What’s so good about menstrual cycles?


Menstrual periods are a barometer of healthy hormones. The evolutionary purpose of ovulation is to reproduce, furthermore the carefully biologically choreographed variation of hormones that occur during an ovulatory menstrual cycle are crucial to health and athletic performance.


Hormones are chemical messengers that have far reaching effects throughout the body and drive the beneficial adaptations to exercise. In the case of menstrual cycles, the fluctuation of oestrogen and progesterone are key to this process.

The effects of these sex steroids go far beyond bone health. These hormones play an important role in cardiovascular health, optimal lipid profile, and production of neurotransmitters to regulate mood.

The effects of low levels of oestrogen and progesterone are well documented in menopausal women who experience loss in bone mass, risk of osteoporosis and fracture, together with an increase risk of cardiovascular disease.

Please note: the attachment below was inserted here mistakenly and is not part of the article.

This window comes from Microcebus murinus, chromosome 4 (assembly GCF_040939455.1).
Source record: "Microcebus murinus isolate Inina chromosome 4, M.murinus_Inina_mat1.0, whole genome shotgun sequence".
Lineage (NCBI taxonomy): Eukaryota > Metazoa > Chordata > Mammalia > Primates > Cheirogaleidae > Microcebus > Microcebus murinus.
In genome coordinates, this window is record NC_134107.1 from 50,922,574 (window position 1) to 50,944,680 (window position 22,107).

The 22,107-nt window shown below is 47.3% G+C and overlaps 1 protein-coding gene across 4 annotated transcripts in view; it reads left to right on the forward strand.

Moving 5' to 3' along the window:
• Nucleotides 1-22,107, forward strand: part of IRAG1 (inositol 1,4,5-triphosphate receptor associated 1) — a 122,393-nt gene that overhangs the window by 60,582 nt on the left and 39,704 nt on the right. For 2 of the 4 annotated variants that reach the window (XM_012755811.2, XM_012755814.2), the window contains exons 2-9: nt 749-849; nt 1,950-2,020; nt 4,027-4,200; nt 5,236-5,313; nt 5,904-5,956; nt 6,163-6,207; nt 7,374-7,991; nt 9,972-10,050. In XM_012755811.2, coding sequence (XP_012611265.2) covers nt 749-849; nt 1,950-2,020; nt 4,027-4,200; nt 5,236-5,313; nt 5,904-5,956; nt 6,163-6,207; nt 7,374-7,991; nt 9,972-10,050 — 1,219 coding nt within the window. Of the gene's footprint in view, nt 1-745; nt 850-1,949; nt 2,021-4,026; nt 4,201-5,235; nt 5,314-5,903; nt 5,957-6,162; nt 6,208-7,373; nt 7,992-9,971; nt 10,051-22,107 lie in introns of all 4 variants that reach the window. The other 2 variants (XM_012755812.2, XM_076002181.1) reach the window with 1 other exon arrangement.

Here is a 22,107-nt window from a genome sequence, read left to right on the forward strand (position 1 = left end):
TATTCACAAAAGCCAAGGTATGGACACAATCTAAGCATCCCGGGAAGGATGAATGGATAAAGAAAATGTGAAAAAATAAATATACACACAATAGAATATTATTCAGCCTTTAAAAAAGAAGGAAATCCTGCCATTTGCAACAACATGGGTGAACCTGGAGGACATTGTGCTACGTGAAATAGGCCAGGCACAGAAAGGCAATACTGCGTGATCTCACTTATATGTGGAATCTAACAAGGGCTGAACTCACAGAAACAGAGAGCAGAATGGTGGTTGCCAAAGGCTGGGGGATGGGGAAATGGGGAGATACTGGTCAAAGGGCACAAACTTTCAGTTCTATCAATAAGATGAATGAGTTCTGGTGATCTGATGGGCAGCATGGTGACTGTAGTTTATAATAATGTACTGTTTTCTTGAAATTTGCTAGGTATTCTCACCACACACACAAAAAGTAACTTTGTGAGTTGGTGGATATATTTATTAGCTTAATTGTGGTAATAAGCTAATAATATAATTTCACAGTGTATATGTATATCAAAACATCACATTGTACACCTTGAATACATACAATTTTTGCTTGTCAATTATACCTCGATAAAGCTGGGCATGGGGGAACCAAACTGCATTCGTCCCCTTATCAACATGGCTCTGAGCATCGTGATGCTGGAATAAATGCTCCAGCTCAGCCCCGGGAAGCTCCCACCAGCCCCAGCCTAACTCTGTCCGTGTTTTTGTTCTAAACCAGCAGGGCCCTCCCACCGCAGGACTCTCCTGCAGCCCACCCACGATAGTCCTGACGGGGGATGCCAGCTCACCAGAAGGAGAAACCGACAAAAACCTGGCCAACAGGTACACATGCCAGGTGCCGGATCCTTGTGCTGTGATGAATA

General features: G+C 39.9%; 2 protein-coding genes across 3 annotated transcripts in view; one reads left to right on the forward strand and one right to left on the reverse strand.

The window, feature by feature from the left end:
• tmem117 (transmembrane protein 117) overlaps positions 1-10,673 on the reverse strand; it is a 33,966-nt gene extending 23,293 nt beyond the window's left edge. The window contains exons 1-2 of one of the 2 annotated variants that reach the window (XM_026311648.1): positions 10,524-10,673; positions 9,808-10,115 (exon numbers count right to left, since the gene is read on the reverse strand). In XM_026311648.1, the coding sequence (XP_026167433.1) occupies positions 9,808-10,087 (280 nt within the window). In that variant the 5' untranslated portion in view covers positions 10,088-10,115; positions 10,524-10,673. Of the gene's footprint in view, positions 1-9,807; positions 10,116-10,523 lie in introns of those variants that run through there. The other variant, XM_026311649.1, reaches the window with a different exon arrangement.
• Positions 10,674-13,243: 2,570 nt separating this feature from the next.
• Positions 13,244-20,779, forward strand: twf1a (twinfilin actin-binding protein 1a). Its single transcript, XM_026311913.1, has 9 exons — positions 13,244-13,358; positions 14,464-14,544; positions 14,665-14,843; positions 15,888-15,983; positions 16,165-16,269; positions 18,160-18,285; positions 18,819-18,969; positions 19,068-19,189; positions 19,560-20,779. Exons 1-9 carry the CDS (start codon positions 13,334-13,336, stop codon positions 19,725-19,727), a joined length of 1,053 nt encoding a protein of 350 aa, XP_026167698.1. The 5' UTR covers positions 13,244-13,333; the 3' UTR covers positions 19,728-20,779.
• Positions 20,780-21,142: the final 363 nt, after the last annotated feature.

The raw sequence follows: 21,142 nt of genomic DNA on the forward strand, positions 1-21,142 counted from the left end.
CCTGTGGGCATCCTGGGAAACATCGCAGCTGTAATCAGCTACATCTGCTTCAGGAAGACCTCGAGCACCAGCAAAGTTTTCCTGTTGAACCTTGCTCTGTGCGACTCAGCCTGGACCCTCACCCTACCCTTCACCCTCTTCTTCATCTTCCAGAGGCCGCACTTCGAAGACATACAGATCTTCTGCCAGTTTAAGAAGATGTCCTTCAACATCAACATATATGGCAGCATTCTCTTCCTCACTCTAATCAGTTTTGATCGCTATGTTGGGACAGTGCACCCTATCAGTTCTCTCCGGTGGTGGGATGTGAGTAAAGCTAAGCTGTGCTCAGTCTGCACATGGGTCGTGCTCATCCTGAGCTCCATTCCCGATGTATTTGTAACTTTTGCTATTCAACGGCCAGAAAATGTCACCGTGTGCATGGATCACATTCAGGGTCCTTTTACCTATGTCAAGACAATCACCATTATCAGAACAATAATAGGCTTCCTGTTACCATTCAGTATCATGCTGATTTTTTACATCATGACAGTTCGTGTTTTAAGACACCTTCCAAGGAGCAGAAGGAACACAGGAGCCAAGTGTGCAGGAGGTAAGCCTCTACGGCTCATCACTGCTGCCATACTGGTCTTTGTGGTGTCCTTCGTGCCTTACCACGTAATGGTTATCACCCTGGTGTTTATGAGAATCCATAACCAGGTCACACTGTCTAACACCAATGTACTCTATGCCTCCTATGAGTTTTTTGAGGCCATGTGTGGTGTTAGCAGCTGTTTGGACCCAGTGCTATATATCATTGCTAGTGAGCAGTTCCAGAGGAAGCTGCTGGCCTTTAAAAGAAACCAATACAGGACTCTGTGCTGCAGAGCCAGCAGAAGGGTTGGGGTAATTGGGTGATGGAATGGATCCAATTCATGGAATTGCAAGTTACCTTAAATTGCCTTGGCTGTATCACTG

Some definitions

  • Amenorrhoea - lack of menstrual cycles

  • Menarche - start of menstrual cycles

 According to the Royal College of Obstetrics and Gynaecology:

  • Primary Amenorrhoea: no onset of menstrual cycles by age 16 years.

  • Secondary amenorrhoea: cessation of menstrual cycles in a previously regularly menstruating woman for > 6months

  • Oligomenorrhoea: < 9 menstrual cycles per calendar year

Any form of amenorrhoea requires medical investigation to exclude an underlying medical condition. The most common medical causes of amenorrhoea are polycystic ovary syndrome (PCOS), prolactinoma, thyroid conditions and other endocrine conditions per se.

Functional hypothalamic amenorrhoea (FHA) is a diagnosis of exclusion. In other words before arriving at a diagnosis of FHA[i], medical conditions that could potentially cause amenorrhoea have to be ruled out.

Relative energy deficiency in sport (RED-S) is a situation of low energy availability (LEA) that can be unintentional or intentional as a result of mismatch between energy intake and energy requirement.

The two sources of energy demand are:

  1. To cover exercise training load